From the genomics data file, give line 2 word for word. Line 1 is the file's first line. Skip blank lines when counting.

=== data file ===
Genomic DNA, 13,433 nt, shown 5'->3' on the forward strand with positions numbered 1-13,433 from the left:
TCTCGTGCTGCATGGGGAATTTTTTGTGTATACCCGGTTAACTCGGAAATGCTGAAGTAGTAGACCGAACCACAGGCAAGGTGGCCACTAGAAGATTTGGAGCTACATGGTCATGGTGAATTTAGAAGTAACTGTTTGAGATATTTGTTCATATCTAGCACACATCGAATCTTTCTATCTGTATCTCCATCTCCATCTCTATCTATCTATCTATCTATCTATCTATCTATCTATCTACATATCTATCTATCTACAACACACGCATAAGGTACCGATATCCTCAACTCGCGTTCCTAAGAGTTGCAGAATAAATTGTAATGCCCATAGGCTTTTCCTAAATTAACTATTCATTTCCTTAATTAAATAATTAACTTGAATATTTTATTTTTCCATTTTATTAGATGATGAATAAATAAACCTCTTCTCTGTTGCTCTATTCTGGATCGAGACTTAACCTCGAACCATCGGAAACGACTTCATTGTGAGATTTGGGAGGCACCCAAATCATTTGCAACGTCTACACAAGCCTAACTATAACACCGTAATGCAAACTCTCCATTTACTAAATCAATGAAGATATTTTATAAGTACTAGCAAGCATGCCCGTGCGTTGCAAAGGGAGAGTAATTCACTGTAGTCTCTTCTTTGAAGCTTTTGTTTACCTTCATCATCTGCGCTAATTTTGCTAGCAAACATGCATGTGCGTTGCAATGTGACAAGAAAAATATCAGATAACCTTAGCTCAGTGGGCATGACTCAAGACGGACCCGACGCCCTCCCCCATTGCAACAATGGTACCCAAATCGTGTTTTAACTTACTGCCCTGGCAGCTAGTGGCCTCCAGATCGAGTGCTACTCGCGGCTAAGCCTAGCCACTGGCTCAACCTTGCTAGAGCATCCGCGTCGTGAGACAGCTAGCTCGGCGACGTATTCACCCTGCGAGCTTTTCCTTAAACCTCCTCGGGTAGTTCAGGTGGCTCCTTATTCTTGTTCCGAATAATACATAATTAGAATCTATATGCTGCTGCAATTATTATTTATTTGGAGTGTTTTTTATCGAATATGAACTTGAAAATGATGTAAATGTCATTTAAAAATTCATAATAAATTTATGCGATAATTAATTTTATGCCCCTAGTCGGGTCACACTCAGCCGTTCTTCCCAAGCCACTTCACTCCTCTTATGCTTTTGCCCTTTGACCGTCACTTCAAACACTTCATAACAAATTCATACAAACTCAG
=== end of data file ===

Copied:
TCTCGTGCTGCATGGGGAATTTTTTGTGTATACCCGGTTAACTCGGAAATGCTGAAGTAGTAGACCGAACCACAGGCAAGGTGGCCACTAGAAGATTTGGAGCTACATGGTCATGGTGAATTTAGAAGTAACTGTTTGAGATATTTGTTCATATCTAGCACACATCGAATCTTTCTATCTGTATCTCCATCTCCATCTCTATCTATCTATCTATCTATCTATCTATCTATCTATCTACATATCTATCTATCTACAACACACGCATAAGGTACCGATATCCTCAACTCGCGTTCCTAAGAGTTGCAGAATAAATTGTAATGCCCATAGGCTTTTCCTAAATTAACTATTCATTTCCTTAATTAAATAATTAACTTGAATATTTTATTTTTCCATTTTATTAGATGATGAATAAATAAACCTCTTCTCTGTTGCTCTATTCTGGATCGAGACTTAACCTCGAACCATCGGAAACGACTTCATTGTGAGATTTGGGAGGCACCCAAATCATTTGCAACGTCTACACAAGCCTAACTATAACACCGTAATGCAAACTCTCCATTTACTAAATCAATGAAGATATTTTATAAGTACTAGCAAGCATGCCCGTGCGTTGCAAAGGGAGAGTAATTCACTGTAGTCTCTTCTTTGAAGCTTTTGTTTACCTTCATCATCTGCGCTAATTTTGCTAGCAAACATGCATGTGCGTTGCAATGTGACAAGAAAAATATCAGATAACCTTAGCTCAGTGGGCATGACTCAAGACGGACCCGACGCCCTCCCCCATTGCAACAATGGTACCCAAATCGTGTTTTAACTTACTGCCCTGGCAGCTAGTGGCCTCCAGATCGAGTGCTACTCGCGGCTAAGCCTAGCCACTGGCTCAACCTTGCTAGAGCATCCGCGTCGTGAGACAGCTAGCTCGGCGACGTATTCACCCTGCGAGCTTTTCCTTAAACCTCCTCGGGTAGTTCAGGTGGCTCCTTATTCTTGTTCCGAATAATACATAATTAGAATCTATATGCTGCTGCAATTATTATTTATTTGGAGTGTTTTTTATCGAATATGAACTTGAAAATGATGTAAATGTCATTTAAAAATTCATAATAAATTTATGCGATAATTAATTTTATGCCCCTAGTCGGGTCACACTCAGCCGTTCTTCCCAAGCCACTTCACTCCTCTTATGCTTTTGCCCTTTGACCGTCACTTCAAACACTTCATAACAAATTCATACAAACTCAG